If you told me I would become a homeowner five years ago, I would have never believed you. In 2016, I was 25 and under a mountain of $101,000 of debt that encompassed student loans, credit card debt and a car loan. I felt lost and overwhelmed, and I had no idea where to start my financial freedom journey.
A part of me wanted freedom from debt, but I felt the pressure to keep up financially with my peers. I had moved to Las Vegas from Dallas, Texas, for my first real job after college and living paycheck-to-paycheck became a reality I had accepted.
I claimed that I had no money to tackle my financial problems, but I still managed to travel, eat out, shop, enjoy concerts, and get my nails done regularly. On credit, of course.
I had read about how millennials were taking longer to buy homes because of these debt barriers and I worried that this would be my fate. I started to read about personal finance, and the more I learned, the more my perspective shifted and I started taking the long view when it came to my money.
I made a goal to pay off my debt by 30.
Over the next five years I committed to paying down my debt. I used the snowball method to tackle my smallest debts first and kept going from there. I moved in with family for a period of time, got second jobs, started side hustles, cut up my credit cards, and did everything I could to make progress. At the time, buying a home felt like a far off goal.
That vision changed once I moved back to Dallas in 2020. I was living with my mom and knew that I needed my own space. I was so close to paying off my existing debt, but I also saw an opportunity to buy a home after talking with a great realtor.
I wasn’t sure if I could still hit my debt goal while becoming a homeowner. Then, in 2021, I was able to do both. Here’s how I did it, and my best advice.
I got organized with my money
When I started taking my financial journey seriously, getting organized with my money became a top priority. I studied my numbers by writing down all my bills and due dates in a notebook.
I made my first real budget and stuck to the limits I had set in each category. I joined money tracking apps to track my spending and opened an online savings account with Ally to create a dedicated emergency fund.
I began to grow confident because I knew what money was coming in and going out. This helped me to make stronger financial decisions because I knew when I could afford something or not.
My biggest advice is to have weekly or monthly “meetings” where you go over your finances and make sure you are hitting the goals you are setting.
Video by Mariam Abdallah
I made sure to consistently pay down my debt
Mortgage lenders look at your credit to decide how much to give you toward buying a home. This is called your debt-to-income ratio and it is a key factor in how much a lender will give you.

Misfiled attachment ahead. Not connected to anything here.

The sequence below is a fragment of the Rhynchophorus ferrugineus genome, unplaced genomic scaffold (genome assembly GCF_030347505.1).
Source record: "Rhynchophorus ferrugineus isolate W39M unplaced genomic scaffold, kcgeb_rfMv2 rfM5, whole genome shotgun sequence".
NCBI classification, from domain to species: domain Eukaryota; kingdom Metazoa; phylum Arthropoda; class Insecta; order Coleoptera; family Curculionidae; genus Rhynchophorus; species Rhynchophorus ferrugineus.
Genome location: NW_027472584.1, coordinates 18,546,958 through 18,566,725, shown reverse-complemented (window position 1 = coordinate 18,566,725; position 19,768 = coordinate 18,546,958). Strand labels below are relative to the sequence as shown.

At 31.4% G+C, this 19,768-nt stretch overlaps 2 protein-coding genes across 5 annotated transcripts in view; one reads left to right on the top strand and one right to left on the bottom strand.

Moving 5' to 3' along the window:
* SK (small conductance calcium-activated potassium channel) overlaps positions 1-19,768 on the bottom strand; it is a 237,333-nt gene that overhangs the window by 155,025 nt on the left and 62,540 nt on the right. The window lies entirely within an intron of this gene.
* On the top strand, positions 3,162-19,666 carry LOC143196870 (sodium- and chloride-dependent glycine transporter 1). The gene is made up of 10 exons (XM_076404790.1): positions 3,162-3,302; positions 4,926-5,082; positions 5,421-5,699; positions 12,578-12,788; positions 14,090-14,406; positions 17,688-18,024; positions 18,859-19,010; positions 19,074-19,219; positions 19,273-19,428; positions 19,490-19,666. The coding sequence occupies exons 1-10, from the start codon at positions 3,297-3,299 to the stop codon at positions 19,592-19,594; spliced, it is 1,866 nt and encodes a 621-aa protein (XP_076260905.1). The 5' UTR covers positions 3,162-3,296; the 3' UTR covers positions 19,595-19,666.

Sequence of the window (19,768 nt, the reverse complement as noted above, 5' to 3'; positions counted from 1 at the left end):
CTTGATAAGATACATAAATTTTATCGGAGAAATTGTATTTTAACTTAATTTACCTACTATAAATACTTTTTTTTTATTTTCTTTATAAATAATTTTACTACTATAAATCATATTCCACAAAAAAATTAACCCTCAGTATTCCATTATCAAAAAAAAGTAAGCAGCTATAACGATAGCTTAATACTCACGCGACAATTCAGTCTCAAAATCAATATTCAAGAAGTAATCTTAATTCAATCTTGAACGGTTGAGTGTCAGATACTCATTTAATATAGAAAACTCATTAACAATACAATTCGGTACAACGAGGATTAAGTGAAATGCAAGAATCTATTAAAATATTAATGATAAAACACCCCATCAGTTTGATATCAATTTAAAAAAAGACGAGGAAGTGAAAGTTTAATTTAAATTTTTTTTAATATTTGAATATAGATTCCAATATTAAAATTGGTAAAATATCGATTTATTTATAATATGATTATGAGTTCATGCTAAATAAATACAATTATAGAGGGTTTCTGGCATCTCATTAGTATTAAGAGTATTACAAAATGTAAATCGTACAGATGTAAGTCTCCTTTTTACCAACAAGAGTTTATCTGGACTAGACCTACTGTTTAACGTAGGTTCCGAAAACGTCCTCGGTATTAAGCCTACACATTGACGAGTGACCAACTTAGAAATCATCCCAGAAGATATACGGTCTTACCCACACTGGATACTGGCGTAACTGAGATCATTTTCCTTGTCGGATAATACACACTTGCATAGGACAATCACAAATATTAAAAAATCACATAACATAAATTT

A huge reason that I was able to qualify for a loan and a good interest rate when I did is because of how consistently I worked on getting my debt down in the previous years, including paying off five credit cards and $14,000 car loan.
I know that I wouldn’t have been ready to buy a home on my own without tackling my debt first.
I created an intentional savings plan
When I got serious about buying a home in 2021, I began to create a saving plan that would cover all of the costs attached. This required me to temporarily stop overpaying on my student loans and take that money to save for a down payment.
Once I began the process, I learned that there would be many other costs including closing costs, move-in costs and even buying necessities like furniture. I created a savings goal that would cover everything.
Having this plan really helped me to not rely on credit cards to cover those expenses. I learned that it is crucial to budget out every step in the journey so that you won’t have any surprises.
Video by David Fang
I learned about first time home-buyers programs in my state
When I applied for my lender pre-approval, I learned that I could connect with multiple lenders and it would only affect my credit once. With this in mind, I chose to apply with a big bank, an online bank, and a local lender here in Dallas.
I’m extremely happy that I ended up choosing my local lender because they gave me so much insight into first-time homebuyer programs that would help make my process easier.
I qualified for a Texas State Affordable Housing Corporation (TSAHC) grant, which gave me $7,000 to put toward my down payment without having to repay it in the future. This assistance helped me tremendously and made me feel confident that I had all the funds I needed to see this process through.
I did not buy more house than I could afford
I chose to buy a two-bedroom condo that was below my pre-approval rate. It was important for me not to max out and buy something that would require a lot of upkeep. My mortgage ended up being about $30,000 less than what I was approved for which allowed me to have a decent monthly payment.
I knew that I still needed to be strategic, and I was fortunate enough to have a friend who wanted to move in with me. That cut my housing costs in half.
I purchased my condo in April 2021 and I finished paying off $101,000 of debt in October of that same year.
I learned from this experience that your plans for homeownership don’t have to be black and white. You don’t have to have every single step in order before you buy. But a general plan and not being afraid to ask questions can go a long way.
Now having a home that is mine is a dream come true.
Alaina Curry is a publicist, photographer and host of the podcast Vital Money, which is dedicated to helping millennials take control of their finances and their life. She has been featured on CNBC, Spectrum News, and xoNecole for paying off $101,000 in five years. Her goal is to inspire others to create financial freedom and a life they love through motivational money tips and stories.
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